Jul
01
1990

Nuclear Dumping Scheme Buried by Media

The story was hot in more ways than one: The Nuclear Regulatory Commission (NRC) proposed to deregulate much of so-called "low-level" radioactive waste from the nation's nuclear plants, to deem it "Below Regulatory Concern" and allow it to be treated, without monitoring, like plain old garbage.

This proposal was on the NRC's agenda from 1985 onward, and finally went into effect on June 27, 1990. Some 30 percent of radioactive material can now be dumped in landfills, burnt in incinerators, disposed of in sewage systems, spread on farmland with sludge or mixed with safe material to be processed into consumer products.

Stories on the deregulation were run by some smaller regional newspapers: The Oneonta (N.Y.) Daily Star ran a story as early as July 12, 1989. But readers of nationally circulated newspapers like the New York Times, Washington Post or Wall Street Journal, and viewers of major TV networks, weren't aware of the NRC action until it was finalized on June 27, 1990, or the day before. This blackout led Project Censored, a media monitoring effort, to name the dumping proposal one of the ten most under-reported stories of 1989.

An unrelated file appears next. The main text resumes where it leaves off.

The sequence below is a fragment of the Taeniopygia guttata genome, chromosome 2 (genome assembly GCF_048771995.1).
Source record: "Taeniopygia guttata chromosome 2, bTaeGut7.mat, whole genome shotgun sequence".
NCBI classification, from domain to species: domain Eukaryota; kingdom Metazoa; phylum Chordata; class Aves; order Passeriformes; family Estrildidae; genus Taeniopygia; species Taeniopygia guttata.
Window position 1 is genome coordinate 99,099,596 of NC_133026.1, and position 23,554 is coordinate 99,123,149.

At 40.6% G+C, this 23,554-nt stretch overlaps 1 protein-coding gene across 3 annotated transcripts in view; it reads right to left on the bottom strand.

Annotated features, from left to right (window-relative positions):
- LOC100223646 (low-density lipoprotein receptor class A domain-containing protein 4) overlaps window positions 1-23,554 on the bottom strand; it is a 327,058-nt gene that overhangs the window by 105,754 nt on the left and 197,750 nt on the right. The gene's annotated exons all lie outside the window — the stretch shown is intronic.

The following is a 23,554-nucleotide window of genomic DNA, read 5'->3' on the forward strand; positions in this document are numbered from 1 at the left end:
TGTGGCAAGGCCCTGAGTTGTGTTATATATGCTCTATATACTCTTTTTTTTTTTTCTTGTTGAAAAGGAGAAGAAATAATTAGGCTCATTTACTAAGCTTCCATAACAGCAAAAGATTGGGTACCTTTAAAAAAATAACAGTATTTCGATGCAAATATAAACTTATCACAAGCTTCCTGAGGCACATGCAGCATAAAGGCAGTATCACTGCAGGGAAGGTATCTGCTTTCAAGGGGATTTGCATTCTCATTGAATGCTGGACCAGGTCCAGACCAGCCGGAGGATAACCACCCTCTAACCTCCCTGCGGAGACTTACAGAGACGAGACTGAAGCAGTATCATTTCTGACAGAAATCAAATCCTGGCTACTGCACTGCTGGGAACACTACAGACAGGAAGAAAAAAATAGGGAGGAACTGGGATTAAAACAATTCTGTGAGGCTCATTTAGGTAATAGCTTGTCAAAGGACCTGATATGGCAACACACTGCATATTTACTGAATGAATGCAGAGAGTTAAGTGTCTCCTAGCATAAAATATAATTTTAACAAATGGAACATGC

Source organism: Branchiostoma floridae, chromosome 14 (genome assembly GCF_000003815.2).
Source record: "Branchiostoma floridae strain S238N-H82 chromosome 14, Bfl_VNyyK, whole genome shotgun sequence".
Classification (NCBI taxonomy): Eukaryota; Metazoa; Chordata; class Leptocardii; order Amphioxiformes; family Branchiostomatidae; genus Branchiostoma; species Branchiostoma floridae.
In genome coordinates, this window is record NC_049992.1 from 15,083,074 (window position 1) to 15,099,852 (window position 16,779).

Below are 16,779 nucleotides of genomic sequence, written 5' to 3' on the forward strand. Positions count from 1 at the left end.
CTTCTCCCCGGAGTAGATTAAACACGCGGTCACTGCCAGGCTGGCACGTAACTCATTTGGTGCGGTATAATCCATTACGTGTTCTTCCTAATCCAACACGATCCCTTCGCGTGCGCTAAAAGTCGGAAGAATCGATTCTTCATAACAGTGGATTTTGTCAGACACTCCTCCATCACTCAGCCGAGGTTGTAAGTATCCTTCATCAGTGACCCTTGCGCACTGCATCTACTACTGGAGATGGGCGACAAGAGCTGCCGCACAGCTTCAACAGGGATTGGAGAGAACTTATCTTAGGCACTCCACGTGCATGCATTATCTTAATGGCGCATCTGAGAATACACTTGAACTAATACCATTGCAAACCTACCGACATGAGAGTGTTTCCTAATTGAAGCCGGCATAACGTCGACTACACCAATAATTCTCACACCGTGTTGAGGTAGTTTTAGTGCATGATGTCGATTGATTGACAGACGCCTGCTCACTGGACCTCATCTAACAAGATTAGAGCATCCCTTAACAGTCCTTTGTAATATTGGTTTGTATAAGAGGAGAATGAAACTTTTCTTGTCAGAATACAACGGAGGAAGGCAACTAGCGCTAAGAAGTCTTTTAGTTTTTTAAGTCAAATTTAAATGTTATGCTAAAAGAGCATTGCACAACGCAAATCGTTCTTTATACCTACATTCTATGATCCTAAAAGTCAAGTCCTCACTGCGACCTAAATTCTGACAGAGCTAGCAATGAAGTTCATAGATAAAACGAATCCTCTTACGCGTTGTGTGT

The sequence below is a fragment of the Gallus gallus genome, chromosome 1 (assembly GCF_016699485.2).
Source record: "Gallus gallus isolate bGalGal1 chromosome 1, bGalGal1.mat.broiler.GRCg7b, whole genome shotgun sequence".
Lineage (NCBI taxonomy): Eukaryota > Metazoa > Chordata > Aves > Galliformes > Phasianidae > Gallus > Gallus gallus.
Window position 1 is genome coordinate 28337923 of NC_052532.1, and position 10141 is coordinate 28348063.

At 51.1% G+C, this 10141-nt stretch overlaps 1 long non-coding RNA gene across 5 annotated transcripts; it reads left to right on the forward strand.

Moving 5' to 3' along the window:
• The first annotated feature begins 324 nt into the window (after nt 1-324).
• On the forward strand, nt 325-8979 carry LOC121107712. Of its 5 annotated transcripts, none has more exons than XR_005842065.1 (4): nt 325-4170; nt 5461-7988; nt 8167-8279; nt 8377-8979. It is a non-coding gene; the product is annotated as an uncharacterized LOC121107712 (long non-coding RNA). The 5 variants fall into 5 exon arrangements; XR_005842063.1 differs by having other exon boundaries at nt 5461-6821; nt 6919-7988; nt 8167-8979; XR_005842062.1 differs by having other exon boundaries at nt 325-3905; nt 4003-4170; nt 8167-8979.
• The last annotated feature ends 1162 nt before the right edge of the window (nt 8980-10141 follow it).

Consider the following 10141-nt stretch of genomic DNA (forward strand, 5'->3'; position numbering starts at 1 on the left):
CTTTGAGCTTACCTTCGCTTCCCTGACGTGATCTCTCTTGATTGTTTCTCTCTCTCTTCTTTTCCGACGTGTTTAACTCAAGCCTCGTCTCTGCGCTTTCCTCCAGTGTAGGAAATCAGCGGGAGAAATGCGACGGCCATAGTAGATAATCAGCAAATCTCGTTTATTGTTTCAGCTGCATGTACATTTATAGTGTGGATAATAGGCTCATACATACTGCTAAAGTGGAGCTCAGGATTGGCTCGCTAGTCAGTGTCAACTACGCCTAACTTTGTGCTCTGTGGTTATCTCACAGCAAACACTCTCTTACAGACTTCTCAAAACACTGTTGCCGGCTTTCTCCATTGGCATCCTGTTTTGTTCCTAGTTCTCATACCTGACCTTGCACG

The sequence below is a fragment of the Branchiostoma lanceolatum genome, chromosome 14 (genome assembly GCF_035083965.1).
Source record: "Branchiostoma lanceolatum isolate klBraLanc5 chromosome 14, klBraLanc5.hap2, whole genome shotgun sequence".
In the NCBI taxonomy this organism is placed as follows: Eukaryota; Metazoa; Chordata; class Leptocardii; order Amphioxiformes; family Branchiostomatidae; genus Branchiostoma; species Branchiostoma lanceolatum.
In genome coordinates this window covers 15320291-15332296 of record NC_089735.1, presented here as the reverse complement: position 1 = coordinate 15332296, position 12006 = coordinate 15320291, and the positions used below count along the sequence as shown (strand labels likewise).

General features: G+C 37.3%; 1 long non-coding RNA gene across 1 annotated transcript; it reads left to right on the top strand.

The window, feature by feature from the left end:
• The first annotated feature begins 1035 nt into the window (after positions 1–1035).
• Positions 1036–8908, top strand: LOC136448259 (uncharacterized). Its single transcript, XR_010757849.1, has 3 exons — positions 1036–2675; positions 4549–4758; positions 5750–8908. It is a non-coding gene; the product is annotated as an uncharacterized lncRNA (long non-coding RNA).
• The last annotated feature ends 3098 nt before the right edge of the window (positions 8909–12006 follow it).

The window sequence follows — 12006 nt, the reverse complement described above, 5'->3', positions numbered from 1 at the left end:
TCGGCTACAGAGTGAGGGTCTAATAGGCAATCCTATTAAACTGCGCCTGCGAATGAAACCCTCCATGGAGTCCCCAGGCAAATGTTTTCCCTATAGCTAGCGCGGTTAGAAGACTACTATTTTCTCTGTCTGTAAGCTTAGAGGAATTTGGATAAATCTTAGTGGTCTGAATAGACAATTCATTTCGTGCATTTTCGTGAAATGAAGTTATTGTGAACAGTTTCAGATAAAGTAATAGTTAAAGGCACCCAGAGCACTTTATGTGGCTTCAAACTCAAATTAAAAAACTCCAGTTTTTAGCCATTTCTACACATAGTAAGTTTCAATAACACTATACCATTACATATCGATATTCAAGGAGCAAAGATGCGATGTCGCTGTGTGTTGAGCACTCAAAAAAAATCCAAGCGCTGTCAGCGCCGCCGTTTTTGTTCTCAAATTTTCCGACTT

"The coverage was minimal, although the NRC plan will impact every person in the country," said Diane D'Arrigo, radioactive-waste project director of the Nuclear Information and Resource Service of Washington D.C. D'Arrigo attributed some of the major media's reluctance to "an incredulity that the government was really doing something like this."

Dr. Conrad Miller, president of Physicians for Life, a Water Mill, N.Y.-based group that has opposed the NRC plan, sent out 50 information packets on the issue to major U.S. media in March. "I got no response," he said.

By early June, he took to the telephone and still got nowhere. A CNN editor told him that she had "thrown into the garbage" the information he sent her. "She told me, 'I don't understand it,'" said Miller. "and, 'You've got to be kidding that they'll do this.'"

Still, said D'Arrigo, "Dr. Miller's calls did help get the coverage" on the eve of the NRC's action. But by then, it was too late to mobilize public opposition to the nuclear waste-dumping.